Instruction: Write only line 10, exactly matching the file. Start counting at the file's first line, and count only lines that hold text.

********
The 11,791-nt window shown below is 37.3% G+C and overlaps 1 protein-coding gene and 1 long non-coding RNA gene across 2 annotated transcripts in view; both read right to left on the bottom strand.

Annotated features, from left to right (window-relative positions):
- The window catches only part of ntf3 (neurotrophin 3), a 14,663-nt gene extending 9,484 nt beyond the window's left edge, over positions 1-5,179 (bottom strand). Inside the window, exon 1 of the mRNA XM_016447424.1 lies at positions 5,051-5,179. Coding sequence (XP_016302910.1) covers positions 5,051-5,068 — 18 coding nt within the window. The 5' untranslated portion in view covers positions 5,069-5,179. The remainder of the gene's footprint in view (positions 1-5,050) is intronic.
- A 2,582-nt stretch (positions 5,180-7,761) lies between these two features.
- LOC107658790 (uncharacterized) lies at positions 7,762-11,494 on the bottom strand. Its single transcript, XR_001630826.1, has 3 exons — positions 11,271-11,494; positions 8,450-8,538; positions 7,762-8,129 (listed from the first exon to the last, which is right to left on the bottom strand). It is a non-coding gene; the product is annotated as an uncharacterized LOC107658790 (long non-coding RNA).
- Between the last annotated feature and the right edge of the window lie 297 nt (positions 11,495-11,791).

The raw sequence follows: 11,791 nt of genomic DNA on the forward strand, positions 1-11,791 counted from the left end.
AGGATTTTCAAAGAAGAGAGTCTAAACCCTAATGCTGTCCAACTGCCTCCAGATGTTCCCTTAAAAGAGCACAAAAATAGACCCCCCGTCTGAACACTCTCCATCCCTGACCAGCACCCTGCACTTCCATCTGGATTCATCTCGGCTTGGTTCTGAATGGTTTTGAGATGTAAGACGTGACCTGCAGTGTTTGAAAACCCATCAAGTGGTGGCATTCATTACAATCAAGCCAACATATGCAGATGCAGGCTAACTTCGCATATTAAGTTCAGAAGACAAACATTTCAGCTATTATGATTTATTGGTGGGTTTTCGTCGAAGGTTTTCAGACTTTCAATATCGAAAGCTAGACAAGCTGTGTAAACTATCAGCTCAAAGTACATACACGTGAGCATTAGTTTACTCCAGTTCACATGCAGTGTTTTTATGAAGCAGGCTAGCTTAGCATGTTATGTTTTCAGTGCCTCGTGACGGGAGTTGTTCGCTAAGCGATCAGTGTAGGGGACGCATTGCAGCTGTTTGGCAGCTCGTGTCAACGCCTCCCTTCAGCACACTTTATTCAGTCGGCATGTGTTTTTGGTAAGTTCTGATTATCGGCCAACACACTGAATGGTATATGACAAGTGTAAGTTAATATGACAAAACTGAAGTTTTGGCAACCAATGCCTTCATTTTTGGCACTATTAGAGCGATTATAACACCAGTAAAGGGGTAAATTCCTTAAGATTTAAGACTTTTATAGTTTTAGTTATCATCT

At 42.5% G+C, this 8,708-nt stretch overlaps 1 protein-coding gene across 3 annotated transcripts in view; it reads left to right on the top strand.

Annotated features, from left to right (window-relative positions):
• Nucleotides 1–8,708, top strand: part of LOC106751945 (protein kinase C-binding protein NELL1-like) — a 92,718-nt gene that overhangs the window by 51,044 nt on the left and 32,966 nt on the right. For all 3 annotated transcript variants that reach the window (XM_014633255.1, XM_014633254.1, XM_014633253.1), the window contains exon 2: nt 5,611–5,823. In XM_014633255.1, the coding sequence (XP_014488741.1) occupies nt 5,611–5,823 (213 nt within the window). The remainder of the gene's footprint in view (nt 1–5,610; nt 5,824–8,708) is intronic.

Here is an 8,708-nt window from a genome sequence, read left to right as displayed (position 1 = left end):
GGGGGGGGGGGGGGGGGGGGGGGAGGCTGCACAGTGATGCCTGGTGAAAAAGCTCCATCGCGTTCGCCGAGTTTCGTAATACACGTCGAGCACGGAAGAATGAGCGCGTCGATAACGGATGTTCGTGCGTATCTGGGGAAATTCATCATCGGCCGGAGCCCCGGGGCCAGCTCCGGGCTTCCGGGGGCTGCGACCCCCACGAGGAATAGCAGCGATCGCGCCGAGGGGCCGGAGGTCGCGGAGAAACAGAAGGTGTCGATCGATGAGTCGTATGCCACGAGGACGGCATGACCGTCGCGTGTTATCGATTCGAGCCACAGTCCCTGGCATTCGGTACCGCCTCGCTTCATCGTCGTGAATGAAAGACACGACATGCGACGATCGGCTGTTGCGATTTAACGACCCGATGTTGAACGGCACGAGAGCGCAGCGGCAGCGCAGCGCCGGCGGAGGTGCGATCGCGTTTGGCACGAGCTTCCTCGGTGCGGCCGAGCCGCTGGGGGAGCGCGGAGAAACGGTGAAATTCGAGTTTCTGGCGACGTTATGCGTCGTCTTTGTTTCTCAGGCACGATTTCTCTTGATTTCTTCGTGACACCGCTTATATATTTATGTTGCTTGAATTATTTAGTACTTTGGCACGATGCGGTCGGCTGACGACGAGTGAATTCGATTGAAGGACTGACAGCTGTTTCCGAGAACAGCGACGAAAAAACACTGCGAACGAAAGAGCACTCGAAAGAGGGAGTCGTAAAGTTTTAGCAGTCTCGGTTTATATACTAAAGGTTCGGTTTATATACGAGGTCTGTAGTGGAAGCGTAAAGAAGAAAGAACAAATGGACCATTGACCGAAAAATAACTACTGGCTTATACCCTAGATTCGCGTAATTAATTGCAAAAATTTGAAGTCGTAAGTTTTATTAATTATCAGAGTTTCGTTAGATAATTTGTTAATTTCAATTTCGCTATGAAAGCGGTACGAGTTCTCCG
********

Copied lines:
Annotated features, from left to right (window-relative positions):